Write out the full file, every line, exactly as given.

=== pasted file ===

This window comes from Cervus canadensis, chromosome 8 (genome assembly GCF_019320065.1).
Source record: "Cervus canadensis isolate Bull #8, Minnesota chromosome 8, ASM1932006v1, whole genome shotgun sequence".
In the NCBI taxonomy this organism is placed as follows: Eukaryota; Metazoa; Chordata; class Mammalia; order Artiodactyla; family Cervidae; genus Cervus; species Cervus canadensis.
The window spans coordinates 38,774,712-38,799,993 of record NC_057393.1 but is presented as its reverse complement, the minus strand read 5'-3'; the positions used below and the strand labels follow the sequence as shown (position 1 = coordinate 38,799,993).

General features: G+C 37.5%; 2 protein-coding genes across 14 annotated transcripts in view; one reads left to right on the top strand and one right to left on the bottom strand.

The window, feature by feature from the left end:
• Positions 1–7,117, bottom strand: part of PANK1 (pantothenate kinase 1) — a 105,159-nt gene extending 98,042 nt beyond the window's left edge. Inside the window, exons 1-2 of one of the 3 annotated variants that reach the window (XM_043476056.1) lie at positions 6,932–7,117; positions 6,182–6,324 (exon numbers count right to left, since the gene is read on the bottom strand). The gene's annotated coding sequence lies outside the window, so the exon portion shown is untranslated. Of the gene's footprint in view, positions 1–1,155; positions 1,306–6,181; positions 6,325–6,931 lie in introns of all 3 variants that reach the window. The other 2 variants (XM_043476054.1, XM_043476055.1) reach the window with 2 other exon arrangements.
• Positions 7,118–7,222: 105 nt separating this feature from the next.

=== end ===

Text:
This window comes from Cervus canadensis, chromosome 8 (genome assembly GCF_019320065.1).
Source record: "Cervus canadensis isolate Bull #8, Minnesota chromosome 8, ASM1932006v1, whole genome shotgun sequence".
In the NCBI taxonomy this organism is placed as follows: Eukaryota; Metazoa; Chordata; class Mammalia; order Artiodactyla; family Cervidae; genus Cervus; species Cervus canadensis.
The window spans coordinates 38,774,712-38,799,993 of record NC_057393.1 but is presented as its reverse complement, the minus strand read 5'-3'; the positions used below and the strand labels follow the sequence as shown (position 1 = coordinate 38,799,993).

General features: G+C 37.5%; 2 protein-coding genes across 14 annotated transcripts in view; one reads left to right on the top strand and one right to left on the bottom strand.

The window, feature by feature from the left end:
• Positions 1–7,117, bottom strand: part of PANK1 (pantothenate kinase 1) — a 105,159-nt gene extending 98,042 nt beyond the window's left edge. Inside the window, exons 1-2 of one of the 3 annotated variants that reach the window (XM_043476056.1) lie at positions 6,932–7,117; positions 6,182–6,324 (exon numbers count right to left, since the gene is read on the bottom strand). The gene's annotated coding sequence lies outside the window, so the exon portion shown is untranslated. Of the gene's footprint in view, positions 1–1,155; positions 1,306–6,181; positions 6,325–6,931 lie in introns of all 3 variants that reach the window. The other 2 variants (XM_043476054.1, XM_043476055.1) reach the window with 2 other exon arrangements.
• Positions 7,118–7,222: 105 nt separating this feature from the next.